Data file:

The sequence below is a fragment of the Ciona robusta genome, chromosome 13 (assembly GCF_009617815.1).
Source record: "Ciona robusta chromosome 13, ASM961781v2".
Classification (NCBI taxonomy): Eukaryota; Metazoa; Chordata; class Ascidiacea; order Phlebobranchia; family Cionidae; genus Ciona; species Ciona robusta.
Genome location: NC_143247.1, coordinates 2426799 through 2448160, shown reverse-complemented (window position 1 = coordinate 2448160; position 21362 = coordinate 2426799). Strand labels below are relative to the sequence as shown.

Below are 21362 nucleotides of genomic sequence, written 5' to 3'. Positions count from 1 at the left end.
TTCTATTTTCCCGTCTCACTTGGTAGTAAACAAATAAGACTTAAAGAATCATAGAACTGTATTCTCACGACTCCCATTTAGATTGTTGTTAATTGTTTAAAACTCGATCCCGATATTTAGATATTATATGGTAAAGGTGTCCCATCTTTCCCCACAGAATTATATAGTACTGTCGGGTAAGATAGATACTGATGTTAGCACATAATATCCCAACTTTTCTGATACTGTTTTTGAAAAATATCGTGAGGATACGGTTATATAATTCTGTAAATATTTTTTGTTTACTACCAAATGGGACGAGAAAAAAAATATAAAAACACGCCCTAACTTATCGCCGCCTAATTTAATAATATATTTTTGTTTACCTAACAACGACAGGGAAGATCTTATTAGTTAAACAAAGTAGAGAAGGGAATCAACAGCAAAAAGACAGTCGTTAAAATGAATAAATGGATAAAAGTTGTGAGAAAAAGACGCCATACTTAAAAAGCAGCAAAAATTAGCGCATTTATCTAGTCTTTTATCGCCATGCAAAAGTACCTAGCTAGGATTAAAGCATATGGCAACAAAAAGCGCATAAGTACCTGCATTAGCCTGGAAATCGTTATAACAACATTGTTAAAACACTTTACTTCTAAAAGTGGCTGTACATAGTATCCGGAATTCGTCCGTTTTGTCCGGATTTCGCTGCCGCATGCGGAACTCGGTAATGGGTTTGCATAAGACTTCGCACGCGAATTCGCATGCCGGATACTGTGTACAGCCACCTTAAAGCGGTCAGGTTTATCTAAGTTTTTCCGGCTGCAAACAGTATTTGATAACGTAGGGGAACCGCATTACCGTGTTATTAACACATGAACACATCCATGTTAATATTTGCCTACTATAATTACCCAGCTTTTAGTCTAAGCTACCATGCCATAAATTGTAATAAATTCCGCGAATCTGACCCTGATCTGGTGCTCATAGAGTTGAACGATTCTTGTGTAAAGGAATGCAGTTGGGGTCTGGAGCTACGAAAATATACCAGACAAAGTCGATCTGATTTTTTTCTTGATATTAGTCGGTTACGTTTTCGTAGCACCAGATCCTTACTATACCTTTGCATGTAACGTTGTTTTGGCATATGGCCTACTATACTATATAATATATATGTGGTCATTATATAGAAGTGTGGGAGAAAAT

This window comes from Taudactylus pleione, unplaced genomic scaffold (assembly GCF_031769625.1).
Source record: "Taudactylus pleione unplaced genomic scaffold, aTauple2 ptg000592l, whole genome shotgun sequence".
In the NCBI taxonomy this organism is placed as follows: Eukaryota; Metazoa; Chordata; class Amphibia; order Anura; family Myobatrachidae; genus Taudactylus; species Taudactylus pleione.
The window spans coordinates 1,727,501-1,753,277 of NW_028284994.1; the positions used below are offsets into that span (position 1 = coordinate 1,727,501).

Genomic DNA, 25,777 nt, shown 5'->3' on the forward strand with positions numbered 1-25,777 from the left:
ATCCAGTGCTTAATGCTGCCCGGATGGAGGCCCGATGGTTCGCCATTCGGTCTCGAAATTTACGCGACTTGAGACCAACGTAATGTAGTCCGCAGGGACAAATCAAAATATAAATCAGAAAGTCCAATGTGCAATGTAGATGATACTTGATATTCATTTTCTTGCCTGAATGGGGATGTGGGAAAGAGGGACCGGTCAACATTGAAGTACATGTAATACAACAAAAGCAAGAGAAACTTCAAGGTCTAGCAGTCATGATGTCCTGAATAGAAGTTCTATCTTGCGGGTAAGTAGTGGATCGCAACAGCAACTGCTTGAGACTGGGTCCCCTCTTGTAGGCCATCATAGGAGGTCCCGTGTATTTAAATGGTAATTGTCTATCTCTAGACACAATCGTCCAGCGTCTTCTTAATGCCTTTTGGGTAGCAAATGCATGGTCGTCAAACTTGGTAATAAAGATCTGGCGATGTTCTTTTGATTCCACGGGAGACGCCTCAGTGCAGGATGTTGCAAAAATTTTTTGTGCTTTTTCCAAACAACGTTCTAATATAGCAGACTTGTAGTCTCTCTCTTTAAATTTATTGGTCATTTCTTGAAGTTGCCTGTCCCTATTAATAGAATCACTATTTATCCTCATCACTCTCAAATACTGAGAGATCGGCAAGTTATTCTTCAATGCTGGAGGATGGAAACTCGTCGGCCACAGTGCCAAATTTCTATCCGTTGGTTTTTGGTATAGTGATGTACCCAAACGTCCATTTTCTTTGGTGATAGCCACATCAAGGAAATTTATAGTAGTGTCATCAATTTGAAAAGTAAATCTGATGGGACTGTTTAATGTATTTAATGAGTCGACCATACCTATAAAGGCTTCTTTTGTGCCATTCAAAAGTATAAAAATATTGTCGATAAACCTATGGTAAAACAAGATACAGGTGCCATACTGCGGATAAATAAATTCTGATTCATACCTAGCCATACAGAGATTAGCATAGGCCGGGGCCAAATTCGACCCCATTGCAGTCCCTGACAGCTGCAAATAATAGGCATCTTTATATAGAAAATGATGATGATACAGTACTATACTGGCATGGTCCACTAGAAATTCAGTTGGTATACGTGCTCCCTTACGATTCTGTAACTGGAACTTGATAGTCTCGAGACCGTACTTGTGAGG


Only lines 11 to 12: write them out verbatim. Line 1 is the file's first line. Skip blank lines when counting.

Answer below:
Genomic DNA, 25,777 nt, shown 5'->3' on the forward strand with positions numbered 1-25,777 from the left:
ATCCAGTGCTTAATGCTGCCCGGATGGAGGCCCGATGGTTCGCCATTCGGTCTCGAAATTTACGCGACTTGAGACCAACGTAATGTAGTCCGCAGGGACAAATCAAAATATAAATCAGAAAGTCCAATGTGCAATGTAGATGATACTTGATATTCATTTTCTTGCCTGAATGGGGATGTGGGAAAGAGGGACCGGTCAACATTGAAGTACATGTAATACAACAAAAGCAAGAGAAACTTCAAGGTCTAGCAGTCATGATGTCCTGAATAGAAGTTCTATCTTGCGGGTAAGTAGTGGATCGCAACAGCAACTGCTTGAGACTGGGTCCCCTCTTGTAGGCCATCATAGGAGGTCCCGTGTATTTAAATGGTAATTGTCTATCTCTAGACACAATCGTCCAGCGTCTTCTTAATGCCTTTTGGGTAGCAAATGCATGGTCGTCAAACTTGGTAATAAAGATCTGGCGATGTTCTTTTGATTCCACGGGAGACGCCTCAGTGCAGGATGTTGCAAAAATTTTTTGTGCTTTTTCCAAACAACGTTCTAATATAGCAGACTTGTAGTCTCTCTCTTTAAATTTATTGGTCATTTCTTGAAGTTGCCTGTCCCTATTAATAGAATCACTATTTATCCTCATCACTCTCAAATACTGAGAGATCGGCAAGTTATTCTTCAATGCTGGAGGATGGAAACTCGTCGGCCACAGTGCCAAATTTCTATCCGTTGGTTTTTGGTATAGTGATGTACCCAAACGTCCATTTTCTTTGGTGATAGCCACATCAAGGAAATTTATAGTAGTGTCATCAATTTGAAAAGTAAATCTGATGGGACTGTTTAATGTATTTAATGAGTCGACCATACCTATAAAGGCTTCTTTTGTGCCATTCAAAAGTATAAAAATATTGTCGATAAACCTATGGTAAAACAAGATACAGGTGCCATACTGCGGATAAATAAATTCTGATTCATACCTAGCCATACAGAGATTAGCATAGGCCGGGGCCAAATTCGACCCCATTGCAGTCCCTGACAGCTGCAAATAATAGGCATCTTTATATAGAAAATGATGATGATACAGTACTATACTGGCATGGTCCACTAGAAATTCAGTTGGTATACGTGCTCCCTTACGATTCTGTAACTGGAACTTGATAGTCTCGAGACCGTACTTGTGAGG